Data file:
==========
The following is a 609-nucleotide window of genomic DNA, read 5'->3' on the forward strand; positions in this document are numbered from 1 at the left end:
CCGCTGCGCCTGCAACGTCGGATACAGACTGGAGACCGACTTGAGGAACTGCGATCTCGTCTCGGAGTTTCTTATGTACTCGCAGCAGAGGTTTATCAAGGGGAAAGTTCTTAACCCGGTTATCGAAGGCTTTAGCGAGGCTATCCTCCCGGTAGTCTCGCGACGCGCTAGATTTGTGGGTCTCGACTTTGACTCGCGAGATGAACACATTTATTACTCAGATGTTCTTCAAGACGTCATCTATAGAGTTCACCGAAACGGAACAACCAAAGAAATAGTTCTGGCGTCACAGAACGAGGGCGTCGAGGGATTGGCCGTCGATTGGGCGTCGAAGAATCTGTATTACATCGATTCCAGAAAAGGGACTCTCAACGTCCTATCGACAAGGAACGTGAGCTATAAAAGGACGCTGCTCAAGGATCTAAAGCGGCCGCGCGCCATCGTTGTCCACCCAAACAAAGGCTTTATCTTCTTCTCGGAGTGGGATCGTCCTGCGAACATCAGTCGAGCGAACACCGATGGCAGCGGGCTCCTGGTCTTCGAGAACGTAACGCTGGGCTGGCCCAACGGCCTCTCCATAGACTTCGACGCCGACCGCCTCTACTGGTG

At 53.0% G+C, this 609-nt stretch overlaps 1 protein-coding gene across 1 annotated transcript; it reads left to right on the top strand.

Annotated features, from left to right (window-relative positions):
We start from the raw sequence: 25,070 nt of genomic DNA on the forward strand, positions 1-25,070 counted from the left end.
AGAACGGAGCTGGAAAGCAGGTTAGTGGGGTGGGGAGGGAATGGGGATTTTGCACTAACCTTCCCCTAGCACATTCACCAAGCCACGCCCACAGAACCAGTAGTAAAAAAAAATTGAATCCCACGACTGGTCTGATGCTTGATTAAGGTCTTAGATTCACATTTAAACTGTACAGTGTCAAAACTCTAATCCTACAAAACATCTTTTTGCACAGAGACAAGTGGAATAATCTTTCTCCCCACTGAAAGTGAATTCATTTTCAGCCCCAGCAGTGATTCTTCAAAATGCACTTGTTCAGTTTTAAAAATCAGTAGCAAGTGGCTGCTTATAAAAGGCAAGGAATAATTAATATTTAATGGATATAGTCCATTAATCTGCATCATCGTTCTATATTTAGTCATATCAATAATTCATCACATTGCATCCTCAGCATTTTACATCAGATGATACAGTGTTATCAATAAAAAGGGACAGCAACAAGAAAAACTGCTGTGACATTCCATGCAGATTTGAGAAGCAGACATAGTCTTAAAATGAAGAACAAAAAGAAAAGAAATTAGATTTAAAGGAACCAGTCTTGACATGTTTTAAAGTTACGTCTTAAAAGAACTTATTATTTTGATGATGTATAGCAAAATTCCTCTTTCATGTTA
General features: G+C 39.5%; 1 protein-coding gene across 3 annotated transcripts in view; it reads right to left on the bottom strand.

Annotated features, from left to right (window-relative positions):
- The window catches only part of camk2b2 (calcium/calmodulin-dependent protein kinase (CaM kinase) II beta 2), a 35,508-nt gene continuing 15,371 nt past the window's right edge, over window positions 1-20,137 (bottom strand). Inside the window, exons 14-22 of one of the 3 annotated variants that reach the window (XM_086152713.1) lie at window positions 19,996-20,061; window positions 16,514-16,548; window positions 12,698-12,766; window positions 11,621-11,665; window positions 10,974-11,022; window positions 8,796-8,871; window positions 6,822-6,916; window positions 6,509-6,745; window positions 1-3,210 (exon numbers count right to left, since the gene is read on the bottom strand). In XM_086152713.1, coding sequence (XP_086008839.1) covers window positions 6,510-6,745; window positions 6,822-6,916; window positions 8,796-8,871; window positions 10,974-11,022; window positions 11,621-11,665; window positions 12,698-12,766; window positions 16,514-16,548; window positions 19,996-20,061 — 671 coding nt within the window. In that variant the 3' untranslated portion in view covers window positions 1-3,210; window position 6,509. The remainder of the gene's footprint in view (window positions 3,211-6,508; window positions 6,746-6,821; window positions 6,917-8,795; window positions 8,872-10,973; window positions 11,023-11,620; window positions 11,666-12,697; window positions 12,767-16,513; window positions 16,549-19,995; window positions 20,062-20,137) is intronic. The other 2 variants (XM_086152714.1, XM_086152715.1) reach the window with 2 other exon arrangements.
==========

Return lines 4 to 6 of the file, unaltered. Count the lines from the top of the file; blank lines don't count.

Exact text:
Annotated features, from left to right (window-relative positions):
We start from the raw sequence: 25,070 nt of genomic DNA on the forward strand, positions 1-25,070 counted from the left end.
AGAACGGAGCTGGAAAGCAGGTTAGTGGGGTGGGGAGGGAATGGGGATTTTGCACTAACCTTCCCCTAGCACATTCACCAAGCCACGCCCACAGAACCAGTAGTAAAAAAAAATTGAATCCCACGACTGGTCTGATGCTTGATTAAGGTCTTAGATTCACATTTAAACTGTACAGTGTCAAAACTCTAATCCTACAAAACATCTTTTTGCACAGAGACAAGTGGAATAATCTTTCTCCCCACTGAAAGTGAATTCATTTTCAGCCCCAGCAGTGATTCTTCAAAATGCACTTGTTCAGTTTTAAAAATCAGTAGCAAGTGGCTGCTTATAAAAGGCAAGGAATAATTAATATTTAATGGATATAGTCCATTAATCTGCATCATCGTTCTATATTTAGTCATATCAATAATTCATCACATTGCATCCTCAGCATTTTACATCAGATGATACAGTGTTATCAATAAAAAGGGACAGCAACAAGAAAAACTGCTGTGACATTCCATGCAGATTTGAGAAGCAGACATAGTCTTAAAATGAAGAACAAAAAGAAAAGAAATTAGATTTAAAGGAACCAGTCTTGACATGTTTTAAAGTTACGTCTTAAAAGAACTTATTATTTTGATGATGTATAGCAAAATTCCTCTTTCATGTTA